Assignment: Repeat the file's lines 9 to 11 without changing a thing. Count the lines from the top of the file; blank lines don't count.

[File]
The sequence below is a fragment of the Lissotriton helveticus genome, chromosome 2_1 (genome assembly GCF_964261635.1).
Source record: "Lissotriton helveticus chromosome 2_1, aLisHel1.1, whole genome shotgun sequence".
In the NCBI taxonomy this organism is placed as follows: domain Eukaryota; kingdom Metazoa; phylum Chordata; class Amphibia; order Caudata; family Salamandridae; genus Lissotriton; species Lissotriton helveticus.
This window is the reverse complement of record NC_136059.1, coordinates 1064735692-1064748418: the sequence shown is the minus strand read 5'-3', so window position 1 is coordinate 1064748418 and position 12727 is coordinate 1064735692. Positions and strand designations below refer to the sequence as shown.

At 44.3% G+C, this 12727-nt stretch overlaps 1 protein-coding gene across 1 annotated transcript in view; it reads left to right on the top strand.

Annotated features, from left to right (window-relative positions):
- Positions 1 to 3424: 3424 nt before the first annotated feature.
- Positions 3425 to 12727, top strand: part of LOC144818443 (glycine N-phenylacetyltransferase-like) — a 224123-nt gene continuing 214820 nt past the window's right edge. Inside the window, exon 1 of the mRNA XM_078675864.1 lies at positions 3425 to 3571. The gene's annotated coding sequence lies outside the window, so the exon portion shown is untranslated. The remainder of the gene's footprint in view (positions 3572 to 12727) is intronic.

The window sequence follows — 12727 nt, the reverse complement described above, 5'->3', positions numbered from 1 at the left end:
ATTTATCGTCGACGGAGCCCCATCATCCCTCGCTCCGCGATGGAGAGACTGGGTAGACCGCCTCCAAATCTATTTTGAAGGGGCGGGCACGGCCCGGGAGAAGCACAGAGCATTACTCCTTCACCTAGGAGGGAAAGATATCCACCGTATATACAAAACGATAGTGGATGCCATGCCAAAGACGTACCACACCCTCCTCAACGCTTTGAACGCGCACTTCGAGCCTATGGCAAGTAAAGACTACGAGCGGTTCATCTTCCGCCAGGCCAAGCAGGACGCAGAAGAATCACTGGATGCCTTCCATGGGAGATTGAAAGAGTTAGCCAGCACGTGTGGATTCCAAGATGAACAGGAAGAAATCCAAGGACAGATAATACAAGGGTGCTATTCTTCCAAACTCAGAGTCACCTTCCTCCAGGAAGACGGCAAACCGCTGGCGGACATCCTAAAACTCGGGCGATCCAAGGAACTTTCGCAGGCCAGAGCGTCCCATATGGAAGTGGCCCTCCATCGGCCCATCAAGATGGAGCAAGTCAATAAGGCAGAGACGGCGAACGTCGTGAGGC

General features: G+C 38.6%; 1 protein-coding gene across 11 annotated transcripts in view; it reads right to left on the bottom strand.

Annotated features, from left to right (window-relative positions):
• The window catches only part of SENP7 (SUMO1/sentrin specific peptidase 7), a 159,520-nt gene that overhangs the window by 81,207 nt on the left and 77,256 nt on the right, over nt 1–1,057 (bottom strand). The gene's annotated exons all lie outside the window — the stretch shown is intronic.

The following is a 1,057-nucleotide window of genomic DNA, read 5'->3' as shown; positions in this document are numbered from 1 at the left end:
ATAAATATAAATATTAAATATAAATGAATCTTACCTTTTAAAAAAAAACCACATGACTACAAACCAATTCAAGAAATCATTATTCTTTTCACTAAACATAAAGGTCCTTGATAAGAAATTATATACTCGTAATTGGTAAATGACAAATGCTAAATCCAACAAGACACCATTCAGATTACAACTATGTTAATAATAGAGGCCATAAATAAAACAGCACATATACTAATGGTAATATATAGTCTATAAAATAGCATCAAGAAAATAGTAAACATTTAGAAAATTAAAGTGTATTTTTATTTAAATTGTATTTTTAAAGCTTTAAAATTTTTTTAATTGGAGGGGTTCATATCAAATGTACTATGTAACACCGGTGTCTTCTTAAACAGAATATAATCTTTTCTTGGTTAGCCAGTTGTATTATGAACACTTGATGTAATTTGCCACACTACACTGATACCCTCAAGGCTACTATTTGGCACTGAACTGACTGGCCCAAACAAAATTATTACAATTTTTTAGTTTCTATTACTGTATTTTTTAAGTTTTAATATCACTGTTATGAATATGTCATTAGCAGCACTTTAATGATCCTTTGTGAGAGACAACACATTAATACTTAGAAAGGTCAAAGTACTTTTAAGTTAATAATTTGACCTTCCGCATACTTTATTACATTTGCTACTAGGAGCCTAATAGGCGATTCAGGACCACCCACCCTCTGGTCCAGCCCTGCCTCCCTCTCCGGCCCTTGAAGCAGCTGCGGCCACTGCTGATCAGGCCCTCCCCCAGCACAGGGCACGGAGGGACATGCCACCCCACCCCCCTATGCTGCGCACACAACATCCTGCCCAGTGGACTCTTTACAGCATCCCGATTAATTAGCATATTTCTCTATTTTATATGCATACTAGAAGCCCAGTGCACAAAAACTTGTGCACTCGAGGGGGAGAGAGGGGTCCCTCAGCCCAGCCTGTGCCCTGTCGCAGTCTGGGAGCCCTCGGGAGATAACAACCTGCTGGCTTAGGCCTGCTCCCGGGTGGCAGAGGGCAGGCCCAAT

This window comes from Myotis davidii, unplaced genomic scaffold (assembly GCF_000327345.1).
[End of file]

The window sequence follows — 12727 nt, the reverse complement described above, 5'->3', positions numbered from 1 at the left end:
ATTTATCGTCGACGGAGCCCCATCATCCCTCGCTCCGCGATGGAGAGACTGGGTAGACCGCCTCCAAATCTATTTTGAAGGGGCGGGCACGGCCCGGGAGAAGCACAGAGCATTACTCCTTCACCTAGGAGGGAAAGATATCCACCGTATATACAAAACGATAGTGGATGCCATGCCAAAGACGTACCACACCCTCCTCAACGCTTTGAACGCGCACTTCGAGCCTATGGCAAGTAAAGACTACGAGCGGTTCATCTTCCGCCAGGCCAAGCAGGACGCAGAAGAATCACTGGATGCCTTCCATGGGAGATTGAAAGAGTTAGCCAGCACGTGTGGATTCCAAGATGAACAGGAAGAAATCCAAGGACAGATAATACAAGGGTGCTATTCTTCCAAACTCAGAGTCACCTTCCTCCAGGAAGACGGCAAACCGCTGGCGGACATCCTAAAACTCGGGCGATCCAAGGAACTTTCGCAGGCCAGAGCGTCCCATATGGAAGTGGCCCTCCATCGGCCCATCAAGATGGAGCAAGTCAATAAGGCAGAGACGGCGAACGTCGTGAGGC

General features: G+C 38.6%; 1 protein-coding gene across 11 annotated transcripts in view; it reads right to left on the bottom strand.